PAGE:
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Is a Hydronic Baseboard System Practical Today?

by Kurt Baxter

Hydronic baseboard heat has been around since the 1940’s. It evolved from the heavy cast iron radiators that were popular in previous decades. Baseboards had a few advantages over heavy cast iron radiators. They are light, easy to install and able to deliver heat faster. Cast iron radiators radiate heat whereas baseboard heaters were designed to radiate and convect heat.
The convection process works like this: The baseboards draw the cooler air through the bottom of the baseboard past the fins and out the top.

But is Hydronic baseboard heating practical today? The answer is: "Sometimes yes and sometimes no". When deciding if baseboard heating is practical you must compare it to the predominant heating system in the U.S.; forced air. Hydronic baseboard heat has many advantages. Hydronic heat doesn’t dry the air like a forced air system, and it doesn’t spread dust particles. This is important for those who suffer from allergies or dry skin conditions. It is more compact system… no huge ducts overhead or in the basement cutting into headroom. It is easily separated into separate zones, which lowers heat bills and improves comfort. One of the biggest advantages is that it is an easy system for the do-it-yourselfer to design and install.

But what about the disadvantages? Many people don’t like the fact that the baseboards themselves take up room on the wall. Hydronic baseboards also take longer to raise the room temperature than a forced air system. The biggest disadvantage is the cost of the system. When comparing the baseboard system to a forced air heating, they are quite comparable in cost. However, when you add air conditioning into the equation it's a different story. To get air conditioning with a baseboard system you need a separate forced air system. With most forced air systems a condensing unit and an evaporator coil is added to the system.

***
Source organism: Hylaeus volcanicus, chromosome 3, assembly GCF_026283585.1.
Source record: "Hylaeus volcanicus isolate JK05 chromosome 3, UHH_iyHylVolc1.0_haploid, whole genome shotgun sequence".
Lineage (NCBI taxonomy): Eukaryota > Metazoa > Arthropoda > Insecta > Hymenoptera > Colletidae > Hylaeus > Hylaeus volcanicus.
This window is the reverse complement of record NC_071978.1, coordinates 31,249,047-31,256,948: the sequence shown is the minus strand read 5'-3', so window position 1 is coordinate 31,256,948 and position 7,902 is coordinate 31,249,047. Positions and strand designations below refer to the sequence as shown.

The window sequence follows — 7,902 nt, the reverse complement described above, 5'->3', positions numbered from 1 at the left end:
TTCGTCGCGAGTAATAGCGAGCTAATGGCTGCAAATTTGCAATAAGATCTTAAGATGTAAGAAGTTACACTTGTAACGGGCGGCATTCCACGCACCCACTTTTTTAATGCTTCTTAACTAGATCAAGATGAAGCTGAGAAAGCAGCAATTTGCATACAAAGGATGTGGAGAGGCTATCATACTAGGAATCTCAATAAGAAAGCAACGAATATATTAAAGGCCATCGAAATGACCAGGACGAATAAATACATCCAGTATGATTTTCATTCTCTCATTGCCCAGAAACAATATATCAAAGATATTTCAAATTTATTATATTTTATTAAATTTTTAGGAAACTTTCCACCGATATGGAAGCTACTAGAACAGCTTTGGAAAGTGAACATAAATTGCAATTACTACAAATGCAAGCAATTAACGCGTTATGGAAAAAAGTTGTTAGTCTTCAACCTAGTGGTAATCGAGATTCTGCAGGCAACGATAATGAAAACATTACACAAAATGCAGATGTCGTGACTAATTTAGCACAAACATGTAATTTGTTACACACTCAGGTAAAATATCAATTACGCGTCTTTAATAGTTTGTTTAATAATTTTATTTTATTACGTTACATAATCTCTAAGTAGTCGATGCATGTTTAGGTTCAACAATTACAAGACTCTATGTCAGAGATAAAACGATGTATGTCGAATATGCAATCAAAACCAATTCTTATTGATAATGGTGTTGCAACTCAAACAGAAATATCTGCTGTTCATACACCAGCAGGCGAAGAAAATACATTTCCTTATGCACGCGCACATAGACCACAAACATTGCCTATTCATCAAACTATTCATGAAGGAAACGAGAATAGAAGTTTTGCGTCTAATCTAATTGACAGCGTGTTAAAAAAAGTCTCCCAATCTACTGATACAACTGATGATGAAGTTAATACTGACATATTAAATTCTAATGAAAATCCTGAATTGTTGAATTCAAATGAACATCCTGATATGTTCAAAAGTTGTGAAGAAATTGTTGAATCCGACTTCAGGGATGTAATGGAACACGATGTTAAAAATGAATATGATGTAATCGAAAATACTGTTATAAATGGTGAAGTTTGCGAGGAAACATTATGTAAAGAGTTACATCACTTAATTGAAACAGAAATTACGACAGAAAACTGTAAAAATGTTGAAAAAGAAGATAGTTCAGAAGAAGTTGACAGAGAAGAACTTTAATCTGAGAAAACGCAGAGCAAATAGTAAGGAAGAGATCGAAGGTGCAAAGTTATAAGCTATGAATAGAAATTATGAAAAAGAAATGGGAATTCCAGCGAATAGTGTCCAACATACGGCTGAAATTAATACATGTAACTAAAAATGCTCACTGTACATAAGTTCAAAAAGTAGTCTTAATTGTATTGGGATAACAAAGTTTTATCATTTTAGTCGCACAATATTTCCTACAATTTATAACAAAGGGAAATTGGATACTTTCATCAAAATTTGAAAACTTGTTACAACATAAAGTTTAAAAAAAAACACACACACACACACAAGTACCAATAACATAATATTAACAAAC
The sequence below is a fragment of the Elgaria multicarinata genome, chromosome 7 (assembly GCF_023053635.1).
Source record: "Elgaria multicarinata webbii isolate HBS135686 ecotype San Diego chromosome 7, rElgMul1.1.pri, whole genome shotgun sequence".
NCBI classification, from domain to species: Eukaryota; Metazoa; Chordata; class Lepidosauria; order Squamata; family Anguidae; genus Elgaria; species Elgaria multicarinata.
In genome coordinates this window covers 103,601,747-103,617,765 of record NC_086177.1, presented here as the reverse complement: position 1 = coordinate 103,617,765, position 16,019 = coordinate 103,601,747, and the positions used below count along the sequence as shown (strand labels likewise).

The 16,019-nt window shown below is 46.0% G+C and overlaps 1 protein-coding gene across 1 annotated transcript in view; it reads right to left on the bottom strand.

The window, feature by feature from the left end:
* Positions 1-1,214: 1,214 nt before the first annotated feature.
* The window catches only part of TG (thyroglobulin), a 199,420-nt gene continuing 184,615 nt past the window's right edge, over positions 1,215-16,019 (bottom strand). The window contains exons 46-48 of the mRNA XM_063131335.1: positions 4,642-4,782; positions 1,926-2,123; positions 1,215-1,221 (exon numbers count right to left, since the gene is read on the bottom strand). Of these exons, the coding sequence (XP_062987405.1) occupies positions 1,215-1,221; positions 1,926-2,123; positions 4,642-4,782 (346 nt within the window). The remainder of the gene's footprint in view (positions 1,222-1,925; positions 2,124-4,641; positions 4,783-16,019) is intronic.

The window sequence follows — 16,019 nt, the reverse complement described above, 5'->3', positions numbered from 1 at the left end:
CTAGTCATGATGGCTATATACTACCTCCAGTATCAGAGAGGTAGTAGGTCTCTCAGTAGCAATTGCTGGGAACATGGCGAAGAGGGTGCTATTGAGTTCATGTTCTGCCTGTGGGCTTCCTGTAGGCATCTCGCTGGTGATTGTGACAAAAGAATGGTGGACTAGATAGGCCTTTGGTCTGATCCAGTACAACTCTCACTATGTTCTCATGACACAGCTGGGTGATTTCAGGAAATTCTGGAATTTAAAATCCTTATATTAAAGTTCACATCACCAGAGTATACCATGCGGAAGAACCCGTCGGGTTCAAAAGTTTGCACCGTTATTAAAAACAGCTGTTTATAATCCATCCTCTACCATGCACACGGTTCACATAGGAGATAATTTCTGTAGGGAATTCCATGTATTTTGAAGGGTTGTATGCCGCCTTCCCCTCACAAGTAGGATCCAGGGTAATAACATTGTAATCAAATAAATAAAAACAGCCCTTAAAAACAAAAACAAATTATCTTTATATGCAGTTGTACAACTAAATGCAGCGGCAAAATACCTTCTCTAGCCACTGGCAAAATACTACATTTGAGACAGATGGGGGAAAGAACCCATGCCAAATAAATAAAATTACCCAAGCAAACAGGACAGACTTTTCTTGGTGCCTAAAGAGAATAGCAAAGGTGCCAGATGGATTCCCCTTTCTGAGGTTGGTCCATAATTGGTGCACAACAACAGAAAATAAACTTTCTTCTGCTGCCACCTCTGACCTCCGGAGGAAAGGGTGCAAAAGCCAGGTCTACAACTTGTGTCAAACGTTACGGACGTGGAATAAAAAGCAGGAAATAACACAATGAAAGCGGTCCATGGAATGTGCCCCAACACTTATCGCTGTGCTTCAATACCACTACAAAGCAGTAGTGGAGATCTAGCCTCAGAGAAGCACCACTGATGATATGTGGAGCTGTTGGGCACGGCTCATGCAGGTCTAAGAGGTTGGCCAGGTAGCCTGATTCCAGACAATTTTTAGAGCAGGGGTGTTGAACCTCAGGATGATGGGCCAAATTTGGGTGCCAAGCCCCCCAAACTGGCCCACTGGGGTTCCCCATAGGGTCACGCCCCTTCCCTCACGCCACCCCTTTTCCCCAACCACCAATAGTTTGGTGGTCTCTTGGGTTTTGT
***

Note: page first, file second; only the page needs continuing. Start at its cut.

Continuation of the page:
When and Where
If you suffer from allergies or skin irritation, installing a baseboard system is probably worthwhile, even with the added cost of an extra system for A/C. If you live in a mild climate and don’t need A/C, a baseboard system is an excellent choice. In dry climates, you could opt for hydronic baseboard heat and an evaporative cooler for the summer months. This is probably the healthiest heating and air conditioning option available.

How it works
How does the hydronic baseboard system work? Well for starters a boiler is used instead of a furnace. Water is heated in the boiler and then circulated to the baseboards with a pump. Typically, the water is heated to 170°-180°.
The system is a closed system meaning that once the system is full, no water is added, the boiler just heats the same water over and over (see fig. 1). Copper or PEX (plastic pipe) pipe is used to carry the water from the boiler to the baseboards and back again.











One major advantage of a hydronic heat system is that it can be easily separated into zones. For example, each bedroom can be controlled by a separate thermostat. To save money, the thermostat can be lowered or turned off in an unoccupied area.
To create a zoned system, generally two pipes are run. One pipe sends hot water to the baseboards and the other returns the water to the boiler to be reheated. A Thermostat controlled valve opens to let water to a zone (see fig. 2). When the room reaches the desired temperature the valve closes.














Hydronic baseboards are a time-tested system that have many advantages over other systems. They produce an efficient even heat, and are easy for the do-it-yourselfer. Whether baseboards are right for your particular situation is a matter of climate, budget and health considerations.


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